- The Criterion Collection has announced its batch of new releases for September, and we're particularly excited for this set:
- A new issue of The Seventh Art is now online, meaning there's a few great video interviews (Paul Schrader, Margarethe von Trotta, Barbara Hammer) well worth your time to watch.
- Steven Spielberg & George Lucas are predicting that the film industry will implode.
- Above: Writing for the Independent Cinema Office, our own Adrian Curry takes a look at "The Aesthetics of Film Festival Posters"
- Above: via Revista Lumière's Facebook page, a photo of Jean-Luc Godard being arrested during May '68 in Paris.
- Via David Hudson and The Keyframe Daily, Daniel Ludwig has some insight from the set of Jean-Luc Godard's Adieu au langage:
'On this particular drizzly day in Nyon by Lake Geneva, Ludwig, sitting in the back of a silver Mercedes SL 500, is driven at breakneck speed, tires screeching, around two curves, after which, he leaps out, pistol at the ready, yells out his meager lines, and shoots. 27 times until Godard tells his assistant 'C’est bon,' who then relays the okay to the crew and actors. Godard is not to be spoken to directly. Besides the assistant, Godard works with one cameraman and another 'young man who ensures that the actors and props don’t go missing and no passersby wander into the frame.' All the equipment, he notes, fits neatly into a van: two 'tiny' 3D cameras—Godard carries a third handheld—a sound recorder, and an umbrella. 'That’s it.'"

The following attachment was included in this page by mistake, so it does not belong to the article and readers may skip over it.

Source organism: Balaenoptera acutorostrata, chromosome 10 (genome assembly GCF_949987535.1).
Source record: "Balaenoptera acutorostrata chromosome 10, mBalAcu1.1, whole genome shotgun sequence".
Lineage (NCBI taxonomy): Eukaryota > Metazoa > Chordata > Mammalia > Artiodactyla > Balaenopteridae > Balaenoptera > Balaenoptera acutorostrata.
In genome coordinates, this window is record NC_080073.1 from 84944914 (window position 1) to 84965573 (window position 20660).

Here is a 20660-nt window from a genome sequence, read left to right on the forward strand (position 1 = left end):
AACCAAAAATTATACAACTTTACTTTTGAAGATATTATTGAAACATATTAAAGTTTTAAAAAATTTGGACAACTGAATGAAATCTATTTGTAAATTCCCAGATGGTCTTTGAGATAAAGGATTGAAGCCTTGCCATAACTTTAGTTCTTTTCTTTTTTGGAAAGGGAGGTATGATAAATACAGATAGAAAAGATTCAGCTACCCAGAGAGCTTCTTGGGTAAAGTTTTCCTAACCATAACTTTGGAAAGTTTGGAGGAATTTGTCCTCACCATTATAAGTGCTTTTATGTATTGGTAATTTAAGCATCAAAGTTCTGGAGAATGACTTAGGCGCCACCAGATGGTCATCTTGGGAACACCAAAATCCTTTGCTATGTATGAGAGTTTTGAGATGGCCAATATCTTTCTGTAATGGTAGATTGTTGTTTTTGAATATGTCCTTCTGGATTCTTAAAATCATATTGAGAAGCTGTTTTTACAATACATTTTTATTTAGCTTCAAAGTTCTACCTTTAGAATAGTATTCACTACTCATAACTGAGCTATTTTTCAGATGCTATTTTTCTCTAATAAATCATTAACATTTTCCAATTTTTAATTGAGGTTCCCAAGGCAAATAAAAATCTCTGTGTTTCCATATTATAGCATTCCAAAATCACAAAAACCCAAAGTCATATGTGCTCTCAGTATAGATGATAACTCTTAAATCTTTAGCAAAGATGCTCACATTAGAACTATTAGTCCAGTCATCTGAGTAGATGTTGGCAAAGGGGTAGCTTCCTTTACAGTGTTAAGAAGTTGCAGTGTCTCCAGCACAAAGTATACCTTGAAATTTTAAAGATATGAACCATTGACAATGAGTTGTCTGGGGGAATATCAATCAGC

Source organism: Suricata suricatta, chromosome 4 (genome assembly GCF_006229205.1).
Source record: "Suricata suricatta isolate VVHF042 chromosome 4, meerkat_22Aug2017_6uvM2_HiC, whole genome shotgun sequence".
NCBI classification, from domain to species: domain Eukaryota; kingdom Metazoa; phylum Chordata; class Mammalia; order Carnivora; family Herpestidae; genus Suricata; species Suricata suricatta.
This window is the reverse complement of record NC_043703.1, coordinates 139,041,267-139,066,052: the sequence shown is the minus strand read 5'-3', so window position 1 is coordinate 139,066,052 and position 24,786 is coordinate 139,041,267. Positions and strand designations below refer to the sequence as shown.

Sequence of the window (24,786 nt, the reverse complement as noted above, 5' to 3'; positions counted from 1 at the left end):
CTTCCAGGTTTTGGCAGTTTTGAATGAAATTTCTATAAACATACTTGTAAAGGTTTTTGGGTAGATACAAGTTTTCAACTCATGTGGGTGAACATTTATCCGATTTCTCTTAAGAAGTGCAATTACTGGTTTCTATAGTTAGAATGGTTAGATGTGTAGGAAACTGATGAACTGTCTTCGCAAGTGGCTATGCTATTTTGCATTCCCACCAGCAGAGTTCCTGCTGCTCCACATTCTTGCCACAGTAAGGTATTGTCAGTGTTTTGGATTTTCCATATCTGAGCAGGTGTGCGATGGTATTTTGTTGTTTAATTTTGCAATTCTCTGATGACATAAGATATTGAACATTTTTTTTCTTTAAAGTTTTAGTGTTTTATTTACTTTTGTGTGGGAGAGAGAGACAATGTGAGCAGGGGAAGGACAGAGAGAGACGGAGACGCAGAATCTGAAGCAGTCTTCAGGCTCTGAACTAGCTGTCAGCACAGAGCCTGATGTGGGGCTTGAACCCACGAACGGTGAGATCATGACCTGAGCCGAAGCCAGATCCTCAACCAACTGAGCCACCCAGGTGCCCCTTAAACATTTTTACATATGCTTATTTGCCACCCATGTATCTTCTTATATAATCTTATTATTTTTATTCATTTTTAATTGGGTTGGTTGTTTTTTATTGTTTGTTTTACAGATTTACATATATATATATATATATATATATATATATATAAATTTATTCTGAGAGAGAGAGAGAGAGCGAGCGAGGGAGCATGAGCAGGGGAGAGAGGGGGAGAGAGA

- In Moving Image Source, Fernando Croce has an appreciation of Akira Kurosawa's Ran:
"There’s no shortage of reasons to watch Ran on a big screen. A chance to better appreciate the film’s striking use of color. An opportunity to be engulfed by the torrential sweep of its battle sequences. And, perhaps most importantly, the ability to see the characters. How massive the landscapes and castle chambers are in Akira Kurosawa’s 1985 epic, and how small the people in them seem."
- Above: new trailers for Bong Joon-ho's Snowpiercer, Joshua Oppenheimer & Christine Cynn's The Act of Killing, and Martin Scorsese's The Wolf of Wall Street.
From the archives.